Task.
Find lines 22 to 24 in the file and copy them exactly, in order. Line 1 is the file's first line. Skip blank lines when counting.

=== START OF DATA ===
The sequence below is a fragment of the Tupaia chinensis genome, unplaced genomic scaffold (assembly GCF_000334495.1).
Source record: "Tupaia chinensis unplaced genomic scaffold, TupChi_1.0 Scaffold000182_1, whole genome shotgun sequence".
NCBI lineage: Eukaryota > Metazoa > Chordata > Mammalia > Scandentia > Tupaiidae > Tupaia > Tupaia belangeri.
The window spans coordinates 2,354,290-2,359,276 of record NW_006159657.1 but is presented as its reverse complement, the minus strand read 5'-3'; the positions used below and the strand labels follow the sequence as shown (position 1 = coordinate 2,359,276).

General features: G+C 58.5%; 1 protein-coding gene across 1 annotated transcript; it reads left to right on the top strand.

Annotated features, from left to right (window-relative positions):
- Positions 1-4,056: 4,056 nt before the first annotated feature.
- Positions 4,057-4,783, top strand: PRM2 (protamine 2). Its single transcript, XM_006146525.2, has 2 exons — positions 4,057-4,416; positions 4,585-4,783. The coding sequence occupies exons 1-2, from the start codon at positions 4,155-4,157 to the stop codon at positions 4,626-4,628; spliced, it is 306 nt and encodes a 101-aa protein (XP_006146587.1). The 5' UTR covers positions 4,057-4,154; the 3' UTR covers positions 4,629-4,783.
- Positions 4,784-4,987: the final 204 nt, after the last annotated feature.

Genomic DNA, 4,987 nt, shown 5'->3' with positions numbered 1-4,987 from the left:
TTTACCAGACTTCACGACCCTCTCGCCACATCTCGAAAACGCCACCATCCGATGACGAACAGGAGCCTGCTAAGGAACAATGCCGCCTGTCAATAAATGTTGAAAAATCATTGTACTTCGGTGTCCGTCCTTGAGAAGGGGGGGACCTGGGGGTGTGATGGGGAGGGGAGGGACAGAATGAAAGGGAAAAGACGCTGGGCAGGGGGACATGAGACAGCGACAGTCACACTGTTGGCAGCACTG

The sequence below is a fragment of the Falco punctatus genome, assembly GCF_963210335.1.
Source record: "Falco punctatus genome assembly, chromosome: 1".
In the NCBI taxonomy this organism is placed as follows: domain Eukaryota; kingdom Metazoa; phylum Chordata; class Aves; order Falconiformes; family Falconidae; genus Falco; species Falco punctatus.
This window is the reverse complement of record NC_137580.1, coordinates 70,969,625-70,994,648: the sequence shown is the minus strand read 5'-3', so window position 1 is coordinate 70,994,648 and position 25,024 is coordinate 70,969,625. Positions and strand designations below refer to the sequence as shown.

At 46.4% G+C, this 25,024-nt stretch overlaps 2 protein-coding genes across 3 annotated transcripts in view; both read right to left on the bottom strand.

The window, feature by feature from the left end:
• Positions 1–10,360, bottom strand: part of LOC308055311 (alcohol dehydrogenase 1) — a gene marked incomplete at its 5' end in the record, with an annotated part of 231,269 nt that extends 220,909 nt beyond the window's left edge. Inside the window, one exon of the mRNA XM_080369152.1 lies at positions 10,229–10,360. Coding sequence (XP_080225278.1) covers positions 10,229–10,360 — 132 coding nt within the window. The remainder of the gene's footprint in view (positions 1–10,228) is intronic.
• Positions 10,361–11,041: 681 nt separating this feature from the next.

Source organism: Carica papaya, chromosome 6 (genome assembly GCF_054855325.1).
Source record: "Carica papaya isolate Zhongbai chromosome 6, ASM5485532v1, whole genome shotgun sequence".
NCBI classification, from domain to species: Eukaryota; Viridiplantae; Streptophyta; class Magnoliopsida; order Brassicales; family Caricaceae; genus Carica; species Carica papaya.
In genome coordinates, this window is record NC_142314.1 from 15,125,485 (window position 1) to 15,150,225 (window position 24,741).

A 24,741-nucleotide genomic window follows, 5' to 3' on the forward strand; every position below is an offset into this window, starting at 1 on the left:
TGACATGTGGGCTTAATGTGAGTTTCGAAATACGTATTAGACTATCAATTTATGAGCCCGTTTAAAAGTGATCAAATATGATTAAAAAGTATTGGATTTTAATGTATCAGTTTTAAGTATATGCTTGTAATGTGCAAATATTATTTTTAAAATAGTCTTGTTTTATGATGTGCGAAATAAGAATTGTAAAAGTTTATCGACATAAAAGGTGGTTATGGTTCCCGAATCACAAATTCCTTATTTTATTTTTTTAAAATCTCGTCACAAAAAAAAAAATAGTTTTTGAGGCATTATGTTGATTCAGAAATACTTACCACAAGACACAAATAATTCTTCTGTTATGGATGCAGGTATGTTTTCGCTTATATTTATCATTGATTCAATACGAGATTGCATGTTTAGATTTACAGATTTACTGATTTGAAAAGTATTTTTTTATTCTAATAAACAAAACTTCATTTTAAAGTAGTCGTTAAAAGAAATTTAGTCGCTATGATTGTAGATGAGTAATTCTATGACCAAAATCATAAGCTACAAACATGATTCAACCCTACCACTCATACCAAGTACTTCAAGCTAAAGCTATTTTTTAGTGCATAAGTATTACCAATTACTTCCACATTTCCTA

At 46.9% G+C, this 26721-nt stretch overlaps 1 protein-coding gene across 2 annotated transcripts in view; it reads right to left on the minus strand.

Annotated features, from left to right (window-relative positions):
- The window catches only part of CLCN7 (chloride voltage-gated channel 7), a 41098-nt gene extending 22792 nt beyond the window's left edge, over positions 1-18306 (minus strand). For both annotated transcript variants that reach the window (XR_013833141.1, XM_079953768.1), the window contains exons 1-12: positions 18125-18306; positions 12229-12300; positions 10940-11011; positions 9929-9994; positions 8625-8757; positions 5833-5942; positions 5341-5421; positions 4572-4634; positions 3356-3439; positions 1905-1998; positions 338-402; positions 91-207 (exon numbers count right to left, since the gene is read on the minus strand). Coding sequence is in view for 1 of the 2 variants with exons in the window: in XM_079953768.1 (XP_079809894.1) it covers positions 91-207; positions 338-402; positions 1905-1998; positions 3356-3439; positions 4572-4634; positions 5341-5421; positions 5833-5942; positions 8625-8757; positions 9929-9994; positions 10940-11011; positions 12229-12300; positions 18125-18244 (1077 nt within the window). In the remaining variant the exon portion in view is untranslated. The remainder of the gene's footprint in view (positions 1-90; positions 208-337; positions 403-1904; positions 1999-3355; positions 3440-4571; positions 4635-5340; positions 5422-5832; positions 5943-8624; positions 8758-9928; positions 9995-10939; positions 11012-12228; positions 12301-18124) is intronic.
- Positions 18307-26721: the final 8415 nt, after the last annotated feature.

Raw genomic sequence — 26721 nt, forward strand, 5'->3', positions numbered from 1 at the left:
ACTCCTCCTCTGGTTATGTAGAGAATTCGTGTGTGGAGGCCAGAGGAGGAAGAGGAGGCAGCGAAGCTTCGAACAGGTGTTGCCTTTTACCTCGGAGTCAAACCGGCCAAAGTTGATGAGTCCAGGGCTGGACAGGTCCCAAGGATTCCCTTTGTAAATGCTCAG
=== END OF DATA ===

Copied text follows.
NCBI classification, from domain to species: Eukaryota; Viridiplantae; Streptophyta; class Magnoliopsida; order Brassicales; family Caricaceae; genus Carica; species Carica papaya.
In genome coordinates, this window is record NC_142314.1 from 15,125,485 (window position 1) to 15,150,225 (window position 24,741).

A 24,741-nucleotide genomic window follows, 5' to 3' on the forward strand; every position below is an offset into this window, starting at 1 on the left: